Implications of residential electricity theft, detection and enforcement: Corruption of consumers and agents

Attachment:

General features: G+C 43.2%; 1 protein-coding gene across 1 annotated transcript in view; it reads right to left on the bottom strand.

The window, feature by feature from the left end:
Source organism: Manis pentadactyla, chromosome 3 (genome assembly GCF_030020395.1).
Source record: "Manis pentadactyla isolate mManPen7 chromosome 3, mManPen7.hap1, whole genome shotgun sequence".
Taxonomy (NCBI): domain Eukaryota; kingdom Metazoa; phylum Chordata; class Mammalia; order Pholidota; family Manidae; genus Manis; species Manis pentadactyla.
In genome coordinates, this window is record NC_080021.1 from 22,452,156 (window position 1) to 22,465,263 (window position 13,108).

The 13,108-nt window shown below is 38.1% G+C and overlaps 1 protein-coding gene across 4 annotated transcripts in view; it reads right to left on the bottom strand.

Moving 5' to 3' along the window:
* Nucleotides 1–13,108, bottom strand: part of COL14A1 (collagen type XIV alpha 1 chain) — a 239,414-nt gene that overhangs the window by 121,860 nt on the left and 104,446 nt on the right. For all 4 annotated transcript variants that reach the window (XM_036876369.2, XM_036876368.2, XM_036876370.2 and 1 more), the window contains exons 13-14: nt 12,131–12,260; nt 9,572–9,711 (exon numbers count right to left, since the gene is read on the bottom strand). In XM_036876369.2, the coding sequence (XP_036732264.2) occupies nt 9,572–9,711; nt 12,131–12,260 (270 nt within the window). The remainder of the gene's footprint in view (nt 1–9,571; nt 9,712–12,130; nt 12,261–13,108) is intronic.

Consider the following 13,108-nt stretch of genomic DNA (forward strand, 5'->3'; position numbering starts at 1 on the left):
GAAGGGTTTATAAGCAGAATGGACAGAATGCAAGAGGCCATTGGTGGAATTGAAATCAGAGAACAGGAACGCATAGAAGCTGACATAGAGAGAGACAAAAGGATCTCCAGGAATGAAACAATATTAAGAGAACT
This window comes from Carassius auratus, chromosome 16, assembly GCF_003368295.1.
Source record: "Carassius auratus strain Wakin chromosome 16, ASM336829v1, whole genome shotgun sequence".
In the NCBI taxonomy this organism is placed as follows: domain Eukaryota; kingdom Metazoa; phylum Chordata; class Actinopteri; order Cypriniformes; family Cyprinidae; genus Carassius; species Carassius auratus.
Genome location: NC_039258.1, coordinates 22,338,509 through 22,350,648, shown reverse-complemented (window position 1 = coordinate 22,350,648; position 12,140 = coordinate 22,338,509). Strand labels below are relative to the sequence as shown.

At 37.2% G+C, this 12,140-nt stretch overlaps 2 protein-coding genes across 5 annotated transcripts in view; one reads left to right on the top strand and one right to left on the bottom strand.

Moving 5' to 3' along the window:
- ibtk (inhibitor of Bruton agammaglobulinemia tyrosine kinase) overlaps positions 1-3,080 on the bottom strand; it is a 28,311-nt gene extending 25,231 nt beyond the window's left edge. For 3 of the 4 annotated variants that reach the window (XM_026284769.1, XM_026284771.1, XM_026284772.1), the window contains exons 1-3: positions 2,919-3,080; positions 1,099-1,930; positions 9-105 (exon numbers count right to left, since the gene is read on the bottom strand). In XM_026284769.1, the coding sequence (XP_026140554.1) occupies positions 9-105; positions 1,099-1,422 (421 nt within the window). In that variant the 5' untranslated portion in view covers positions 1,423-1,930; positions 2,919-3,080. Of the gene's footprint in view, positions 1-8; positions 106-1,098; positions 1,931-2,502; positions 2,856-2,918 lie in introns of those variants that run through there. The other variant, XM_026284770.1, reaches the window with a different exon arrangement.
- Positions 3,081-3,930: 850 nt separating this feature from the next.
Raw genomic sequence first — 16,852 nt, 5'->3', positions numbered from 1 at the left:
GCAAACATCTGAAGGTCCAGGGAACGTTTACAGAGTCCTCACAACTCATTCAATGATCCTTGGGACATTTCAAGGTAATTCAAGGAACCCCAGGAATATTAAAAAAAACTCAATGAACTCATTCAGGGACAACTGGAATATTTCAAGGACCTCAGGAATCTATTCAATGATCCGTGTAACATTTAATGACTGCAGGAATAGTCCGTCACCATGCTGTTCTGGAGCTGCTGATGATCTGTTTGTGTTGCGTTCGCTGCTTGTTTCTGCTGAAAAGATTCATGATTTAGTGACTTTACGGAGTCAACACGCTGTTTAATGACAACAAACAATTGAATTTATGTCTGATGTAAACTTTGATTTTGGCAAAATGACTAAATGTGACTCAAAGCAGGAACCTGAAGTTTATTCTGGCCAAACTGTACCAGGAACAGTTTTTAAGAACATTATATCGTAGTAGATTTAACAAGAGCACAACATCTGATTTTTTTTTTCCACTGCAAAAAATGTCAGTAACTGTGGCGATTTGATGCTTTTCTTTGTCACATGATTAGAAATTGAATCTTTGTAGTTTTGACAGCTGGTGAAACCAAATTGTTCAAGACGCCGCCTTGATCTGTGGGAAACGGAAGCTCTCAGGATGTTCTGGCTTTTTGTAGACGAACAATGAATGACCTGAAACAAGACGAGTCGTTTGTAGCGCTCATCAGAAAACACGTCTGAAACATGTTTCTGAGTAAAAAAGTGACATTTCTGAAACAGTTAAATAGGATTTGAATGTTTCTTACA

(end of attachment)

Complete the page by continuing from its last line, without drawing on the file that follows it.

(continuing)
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This paper analyses the economic impact of residential electricity theft. Theft and corruption are common in electricity distribution systems worldwide. Electricity theft form part of the revenue protection objectives in the electricity sector. The paper examines the processes adopted for prevention of residential electricity theft in the Sedibeng District Municipality (SDM). Electricity theft in this paper is considered as any kind of fraudulent use of electricity. The irregularities in electricity sector mainly stems from the socio-political structure and institutional governance of the operating utilities. Residential electricity theft occurs wherein consumers (client) and utility employees (agents) collude for their respective gains, thereby causing loss to the utility/government (principal). Consumers dishonesty inhibit the utility from receiving the full price of the power it sold, which harms the financial health of local distribution companies and franchises, creating deleterious effects on future investments in the power sector and local economic growth. Besides examining detection and enforcement processes, this paper argues that corruption not only stifles growth, it also perpetuates or deepens inequality, as the few amass power and wealth at the expense of the many. To this extent, the paper hopes to unpack the anatomy of electricity theft through analyses of pertinent literature and interview survey results from the Vereeniging branch of the SDM.